Probability
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14-03-2013, 12:36 PM
RE: Probability
(14-03-2013 12:30 PM)Heywood Jahblome Wrote:  
(14-03-2013 12:06 PM)TheBeardedDude Wrote:  You mean that you were not able to predict that event with with statistics?

A statement could have been made about how likely it would be that I would spill my delicious chicken soup on my laptop. I never claimed that you could predict that all the marbles in the bin are white, but rather that the likely hood of all marbles being white is an increasing function of drawing white marbles and never drawing black ones.
And yet, you're still wrong. The likelihood that all the marbles are white is not a function of your draws. It only describes what you have drawn from the bin.

“Science is simply common sense at its best, that is, rigidly accurate in observation, and merciless to fallacy in logic.”
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14-03-2013, 12:38 PM
RE: Probability
(14-03-2013 12:33 PM)Heywood Jahblome Wrote:  
(14-03-2013 12:15 PM)Superluminal Wrote:  No. Thanks for demonstrating you don't understand probability, and thanks for playing.

Given a certain set of assumption, like how many marbles the bin can hold, you can claim that it is likely all the marbles in the bin are white.
No. Just flat-out no.

“Science is simply common sense at its best, that is, rigidly accurate in observation, and merciless to fallacy in logic.”
—Thomas Henry Huxley
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14-03-2013, 12:44 PM (This post was last modified: 14-03-2013 12:49 PM by Heywood Jahblome.)
RE: Probability
(12-03-2013 08:32 PM)Starcrash Wrote:  I've never seen so much effort put into slowing down an argument for skepticism.

If I'm not mistaken, Heywood's original argument was that we don't assume the existence of black marbles in the bag until we come across them. They may be there, but without examples of them we take the presumption of their non-existence. And then he wanted to make the argument that we're too skeptical of miracles because we don't observe them. Did I get it? Did I understand that correctly?

Why are there so many arguments here about probability? It's so pedantic. It's like seeing an umpire call a batter "out" because the batter got his second strike, and the ensuing debate becomes whether or not the throw was a strike (rather than whether the conclusion made from the called strike was right or not).

Forgive me for the baseball analogy. I know it isn't universal, but it's the best I could come up with.

Star crash, If an atheist says to me he is very skeptical of a claim of a miracle simply on the basis that all other miracles he's looked at turned out to have natural expkainations, I cannot take exception to his reasoning.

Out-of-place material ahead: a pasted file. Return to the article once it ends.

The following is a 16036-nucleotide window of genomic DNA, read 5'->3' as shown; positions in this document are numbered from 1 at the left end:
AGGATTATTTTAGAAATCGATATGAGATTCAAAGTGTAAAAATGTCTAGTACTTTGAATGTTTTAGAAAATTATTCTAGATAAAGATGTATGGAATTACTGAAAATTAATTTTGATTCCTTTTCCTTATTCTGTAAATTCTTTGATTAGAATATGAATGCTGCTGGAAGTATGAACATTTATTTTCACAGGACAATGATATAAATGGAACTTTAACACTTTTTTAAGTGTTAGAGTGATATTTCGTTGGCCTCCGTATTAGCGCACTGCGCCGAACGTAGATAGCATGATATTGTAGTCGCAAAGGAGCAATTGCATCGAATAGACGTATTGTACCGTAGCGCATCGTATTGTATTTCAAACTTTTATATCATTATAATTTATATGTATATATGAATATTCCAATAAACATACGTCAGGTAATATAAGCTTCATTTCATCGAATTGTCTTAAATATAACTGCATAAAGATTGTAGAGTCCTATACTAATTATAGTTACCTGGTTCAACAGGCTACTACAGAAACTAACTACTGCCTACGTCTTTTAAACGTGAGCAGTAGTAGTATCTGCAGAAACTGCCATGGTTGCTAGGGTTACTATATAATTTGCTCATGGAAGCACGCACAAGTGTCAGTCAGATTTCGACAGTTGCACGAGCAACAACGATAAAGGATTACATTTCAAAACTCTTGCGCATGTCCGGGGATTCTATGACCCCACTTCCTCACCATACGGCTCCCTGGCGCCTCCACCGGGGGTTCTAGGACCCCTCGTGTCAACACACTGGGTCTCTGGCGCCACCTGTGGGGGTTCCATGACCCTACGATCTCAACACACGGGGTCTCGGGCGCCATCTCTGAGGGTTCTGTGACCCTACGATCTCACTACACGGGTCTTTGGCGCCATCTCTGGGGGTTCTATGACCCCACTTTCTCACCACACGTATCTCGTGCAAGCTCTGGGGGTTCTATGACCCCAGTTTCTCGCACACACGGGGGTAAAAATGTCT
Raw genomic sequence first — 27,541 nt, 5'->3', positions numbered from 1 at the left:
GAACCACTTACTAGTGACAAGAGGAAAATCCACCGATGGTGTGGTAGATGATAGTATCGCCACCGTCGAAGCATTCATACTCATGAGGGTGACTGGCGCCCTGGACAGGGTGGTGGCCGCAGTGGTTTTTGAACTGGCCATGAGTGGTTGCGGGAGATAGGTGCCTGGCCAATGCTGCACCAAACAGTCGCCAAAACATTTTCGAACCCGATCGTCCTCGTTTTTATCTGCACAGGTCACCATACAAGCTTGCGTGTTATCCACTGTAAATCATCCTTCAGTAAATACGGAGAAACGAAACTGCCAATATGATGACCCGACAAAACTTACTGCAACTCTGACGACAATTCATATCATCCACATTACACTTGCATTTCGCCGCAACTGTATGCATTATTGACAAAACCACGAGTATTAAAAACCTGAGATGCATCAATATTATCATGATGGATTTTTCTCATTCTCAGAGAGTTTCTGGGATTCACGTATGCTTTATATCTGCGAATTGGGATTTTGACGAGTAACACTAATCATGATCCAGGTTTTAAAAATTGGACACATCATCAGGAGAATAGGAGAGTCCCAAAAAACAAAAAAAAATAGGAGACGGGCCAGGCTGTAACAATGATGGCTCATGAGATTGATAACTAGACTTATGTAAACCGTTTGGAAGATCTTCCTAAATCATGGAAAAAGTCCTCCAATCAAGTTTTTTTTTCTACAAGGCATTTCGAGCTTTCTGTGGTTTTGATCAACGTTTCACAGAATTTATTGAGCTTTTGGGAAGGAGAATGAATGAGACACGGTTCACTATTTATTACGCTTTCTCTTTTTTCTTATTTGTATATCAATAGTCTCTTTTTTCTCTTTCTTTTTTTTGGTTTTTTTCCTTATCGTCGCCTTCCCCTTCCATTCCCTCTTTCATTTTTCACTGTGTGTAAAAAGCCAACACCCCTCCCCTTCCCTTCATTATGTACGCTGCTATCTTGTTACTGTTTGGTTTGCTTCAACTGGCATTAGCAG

The marble example was employed to show that the reasoning of the atheist is correct.

I'm not trying to prove miracles, but rather show this line of thinking isn't flawed. I will use this line of thinking in another thread.
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14-03-2013, 12:47 PM
RE: Probability
(14-03-2013 12:38 PM)TheBeardedDude Wrote:  
(14-03-2013 12:33 PM)Heywood Jahblome Wrote:  Given a certain set of assumption, like how many marbles the bin can hold, you can claim that it is likely all the marbles in the bin are white.
No. Just flat-out no.

Suppose the bin contains 1001 marbles and the first 1000 are drawn and they are all white. Are you suggesting that no meaningful statement can be made about the likely hood the last marble is white? If so then it is you who knows nothing about probability.
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14-03-2013, 12:50 PM
RE: Probability
(14-03-2013 12:47 PM)Heywood Jahblome Wrote:  
(14-03-2013 12:38 PM)TheBeardedDude Wrote:  No. Just flat-out no.

Suppose the bin contains 1001 marbles and the first 1000 are drawn and they are all white. Are you suggesting that no meaningful statement can be made about the likely hood the last marble is white? If so then it is you who knows nothing about probability.
Statistics and probabilities describe the data that has already been collected, and a calculated probability would not be 100%, as the last marble in the bin remains an unknown.

You read anything I posted before today?

“Science is simply common sense at its best, that is, rigidly accurate in observation, and merciless to fallacy in logic.”
—Thomas Henry Huxley
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14-03-2013, 12:50 PM
RE: Probability
(14-03-2013 12:33 PM)Heywood Jahblome Wrote:  
(14-03-2013 12:15 PM)Superluminal Wrote:  No. Thanks for demonstrating you don't understand probability, and thanks for playing.